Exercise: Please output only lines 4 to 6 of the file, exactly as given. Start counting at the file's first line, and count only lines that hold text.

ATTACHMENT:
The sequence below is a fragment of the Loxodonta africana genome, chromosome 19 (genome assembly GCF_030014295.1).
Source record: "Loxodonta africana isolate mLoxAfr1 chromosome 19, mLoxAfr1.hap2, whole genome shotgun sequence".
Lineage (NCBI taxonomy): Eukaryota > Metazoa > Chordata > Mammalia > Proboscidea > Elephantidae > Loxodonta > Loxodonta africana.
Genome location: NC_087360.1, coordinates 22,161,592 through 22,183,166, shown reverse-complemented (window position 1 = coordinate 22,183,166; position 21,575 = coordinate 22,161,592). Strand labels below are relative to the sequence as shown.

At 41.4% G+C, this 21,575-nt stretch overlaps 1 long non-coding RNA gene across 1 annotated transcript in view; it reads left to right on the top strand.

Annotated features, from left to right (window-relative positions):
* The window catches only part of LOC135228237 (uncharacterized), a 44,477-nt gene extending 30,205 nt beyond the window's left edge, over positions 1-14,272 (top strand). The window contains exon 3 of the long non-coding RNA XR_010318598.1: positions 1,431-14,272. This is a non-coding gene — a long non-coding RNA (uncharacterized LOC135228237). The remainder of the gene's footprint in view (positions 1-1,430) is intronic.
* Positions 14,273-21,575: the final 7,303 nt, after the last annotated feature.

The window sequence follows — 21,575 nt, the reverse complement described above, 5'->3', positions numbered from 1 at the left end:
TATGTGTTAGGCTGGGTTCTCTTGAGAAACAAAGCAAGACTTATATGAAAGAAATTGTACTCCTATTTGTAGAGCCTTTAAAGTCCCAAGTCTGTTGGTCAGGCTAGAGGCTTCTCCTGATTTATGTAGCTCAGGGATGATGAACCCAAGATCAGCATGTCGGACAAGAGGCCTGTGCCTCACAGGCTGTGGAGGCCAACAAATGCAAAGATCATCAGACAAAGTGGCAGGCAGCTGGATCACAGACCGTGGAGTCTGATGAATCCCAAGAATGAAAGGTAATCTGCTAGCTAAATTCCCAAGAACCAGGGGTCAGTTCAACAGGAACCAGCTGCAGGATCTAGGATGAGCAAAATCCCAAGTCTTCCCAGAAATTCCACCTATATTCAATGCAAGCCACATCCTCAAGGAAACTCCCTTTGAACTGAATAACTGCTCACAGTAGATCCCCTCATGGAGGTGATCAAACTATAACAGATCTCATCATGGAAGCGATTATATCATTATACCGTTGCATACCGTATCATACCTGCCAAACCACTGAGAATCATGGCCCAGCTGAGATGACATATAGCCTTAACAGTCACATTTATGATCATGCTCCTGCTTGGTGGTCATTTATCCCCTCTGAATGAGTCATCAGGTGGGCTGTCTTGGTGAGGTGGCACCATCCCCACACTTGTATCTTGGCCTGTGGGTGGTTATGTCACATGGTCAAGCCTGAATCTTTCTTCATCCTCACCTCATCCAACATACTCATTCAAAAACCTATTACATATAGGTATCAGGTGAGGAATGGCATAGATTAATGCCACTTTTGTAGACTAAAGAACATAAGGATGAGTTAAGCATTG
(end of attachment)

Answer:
Genome location: NC_087360.1, coordinates 22,161,592 through 22,183,166, shown reverse-complemented (window position 1 = coordinate 22,183,166; position 21,575 = coordinate 22,161,592). Strand labels below are relative to the sequence as shown.

At 41.4% G+C, this 21,575-nt stretch overlaps 1 long non-coding RNA gene across 1 annotated transcript in view; it reads left to right on the top strand.

Annotated features, from left to right (window-relative positions):